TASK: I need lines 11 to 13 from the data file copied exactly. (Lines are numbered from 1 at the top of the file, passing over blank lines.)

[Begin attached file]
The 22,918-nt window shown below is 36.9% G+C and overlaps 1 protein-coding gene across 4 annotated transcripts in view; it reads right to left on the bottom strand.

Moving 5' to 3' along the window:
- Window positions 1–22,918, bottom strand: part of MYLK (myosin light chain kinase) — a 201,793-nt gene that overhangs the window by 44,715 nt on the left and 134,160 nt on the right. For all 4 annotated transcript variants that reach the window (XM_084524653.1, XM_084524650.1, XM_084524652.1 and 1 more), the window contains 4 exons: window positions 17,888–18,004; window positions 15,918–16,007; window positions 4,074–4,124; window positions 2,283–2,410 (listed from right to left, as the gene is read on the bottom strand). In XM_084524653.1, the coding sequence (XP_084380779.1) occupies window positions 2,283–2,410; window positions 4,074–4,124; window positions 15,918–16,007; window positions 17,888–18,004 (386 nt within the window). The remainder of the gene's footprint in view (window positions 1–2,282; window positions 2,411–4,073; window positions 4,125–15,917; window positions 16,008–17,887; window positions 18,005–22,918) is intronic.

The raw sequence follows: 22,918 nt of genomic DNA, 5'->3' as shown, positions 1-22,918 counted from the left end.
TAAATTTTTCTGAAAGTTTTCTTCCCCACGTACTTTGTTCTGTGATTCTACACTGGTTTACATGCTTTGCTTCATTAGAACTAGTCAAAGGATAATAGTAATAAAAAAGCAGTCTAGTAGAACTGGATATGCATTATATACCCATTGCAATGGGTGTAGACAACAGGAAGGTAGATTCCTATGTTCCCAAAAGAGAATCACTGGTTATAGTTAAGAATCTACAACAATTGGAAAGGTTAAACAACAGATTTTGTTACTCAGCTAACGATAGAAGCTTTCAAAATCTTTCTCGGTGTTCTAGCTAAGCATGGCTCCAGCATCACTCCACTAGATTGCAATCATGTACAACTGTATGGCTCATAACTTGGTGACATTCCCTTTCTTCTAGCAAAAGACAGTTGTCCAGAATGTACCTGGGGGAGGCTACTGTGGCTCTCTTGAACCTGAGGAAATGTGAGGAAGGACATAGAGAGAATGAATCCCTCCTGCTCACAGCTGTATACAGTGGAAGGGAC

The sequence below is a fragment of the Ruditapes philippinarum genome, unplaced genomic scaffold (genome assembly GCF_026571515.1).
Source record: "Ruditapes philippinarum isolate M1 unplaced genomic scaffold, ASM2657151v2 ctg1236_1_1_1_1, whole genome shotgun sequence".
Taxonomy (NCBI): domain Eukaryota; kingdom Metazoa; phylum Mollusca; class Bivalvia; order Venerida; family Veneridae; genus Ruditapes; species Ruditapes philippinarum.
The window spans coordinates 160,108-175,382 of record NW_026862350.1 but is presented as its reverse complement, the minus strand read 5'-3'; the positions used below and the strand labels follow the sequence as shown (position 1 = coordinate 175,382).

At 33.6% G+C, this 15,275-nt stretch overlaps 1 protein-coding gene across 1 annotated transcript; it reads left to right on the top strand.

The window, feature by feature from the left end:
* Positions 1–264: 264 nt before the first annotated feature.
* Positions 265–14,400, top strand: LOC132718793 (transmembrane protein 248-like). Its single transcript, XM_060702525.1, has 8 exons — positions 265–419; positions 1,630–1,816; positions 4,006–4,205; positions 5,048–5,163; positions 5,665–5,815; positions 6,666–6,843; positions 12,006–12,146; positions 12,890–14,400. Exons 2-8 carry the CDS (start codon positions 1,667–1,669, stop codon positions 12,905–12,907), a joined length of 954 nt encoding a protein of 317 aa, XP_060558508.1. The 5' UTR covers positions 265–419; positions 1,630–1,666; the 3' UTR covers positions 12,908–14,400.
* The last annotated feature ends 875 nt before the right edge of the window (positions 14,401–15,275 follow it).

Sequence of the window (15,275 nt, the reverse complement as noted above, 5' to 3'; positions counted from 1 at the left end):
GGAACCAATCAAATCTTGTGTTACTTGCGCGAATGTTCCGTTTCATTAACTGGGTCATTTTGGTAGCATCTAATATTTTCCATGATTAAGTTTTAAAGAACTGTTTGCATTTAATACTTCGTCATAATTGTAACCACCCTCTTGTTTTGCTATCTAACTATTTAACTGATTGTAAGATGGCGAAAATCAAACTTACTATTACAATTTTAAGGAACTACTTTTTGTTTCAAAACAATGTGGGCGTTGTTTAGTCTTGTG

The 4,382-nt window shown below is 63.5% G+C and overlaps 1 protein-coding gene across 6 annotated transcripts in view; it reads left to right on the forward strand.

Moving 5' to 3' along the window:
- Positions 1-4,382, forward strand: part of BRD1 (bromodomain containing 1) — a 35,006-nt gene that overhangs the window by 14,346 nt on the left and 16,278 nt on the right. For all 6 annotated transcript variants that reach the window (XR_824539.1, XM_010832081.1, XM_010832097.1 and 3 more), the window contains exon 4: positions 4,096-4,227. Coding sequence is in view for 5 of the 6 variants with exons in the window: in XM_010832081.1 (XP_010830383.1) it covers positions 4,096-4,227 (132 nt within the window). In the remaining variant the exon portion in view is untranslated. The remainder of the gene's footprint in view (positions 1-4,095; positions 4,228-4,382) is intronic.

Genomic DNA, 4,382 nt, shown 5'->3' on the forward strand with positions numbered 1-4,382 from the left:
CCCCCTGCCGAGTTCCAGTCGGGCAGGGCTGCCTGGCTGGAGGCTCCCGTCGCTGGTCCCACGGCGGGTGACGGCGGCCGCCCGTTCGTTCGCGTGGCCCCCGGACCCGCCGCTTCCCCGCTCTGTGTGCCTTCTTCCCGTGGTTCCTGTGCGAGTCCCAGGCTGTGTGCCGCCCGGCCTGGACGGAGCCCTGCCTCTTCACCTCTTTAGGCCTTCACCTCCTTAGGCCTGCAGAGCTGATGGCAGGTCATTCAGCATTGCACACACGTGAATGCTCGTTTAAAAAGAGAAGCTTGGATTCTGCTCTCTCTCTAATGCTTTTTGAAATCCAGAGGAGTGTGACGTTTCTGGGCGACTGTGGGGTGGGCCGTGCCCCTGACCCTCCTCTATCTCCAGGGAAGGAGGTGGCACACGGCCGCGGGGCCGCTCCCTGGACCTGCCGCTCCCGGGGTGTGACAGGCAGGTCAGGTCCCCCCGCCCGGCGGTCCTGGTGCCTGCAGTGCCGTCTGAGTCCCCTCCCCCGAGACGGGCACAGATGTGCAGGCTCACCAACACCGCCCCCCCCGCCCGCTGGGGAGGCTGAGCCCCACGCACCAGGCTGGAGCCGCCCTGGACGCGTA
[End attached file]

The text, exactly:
The window, feature by feature from the left end:
* Positions 1–264: 264 nt before the first annotated feature.
* Positions 265–14,400, top strand: LOC132718793 (transmembrane protein 248-like). Its single transcript, XM_060702525.1, has 8 exons — positions 265–419; positions 1,630–1,816; positions 4,006–4,205; positions 5,048–5,163; positions 5,665–5,815; positions 6,666–6,843; positions 12,006–12,146; positions 12,890–14,400. Exons 2-8 carry the CDS (start codon positions 1,667–1,669, stop codon positions 12,905–12,907), a joined length of 954 nt encoding a protein of 317 aa, XP_060558508.1. The 5' UTR covers positions 265–419; positions 1,630–1,666; the 3' UTR covers positions 12,908–14,400.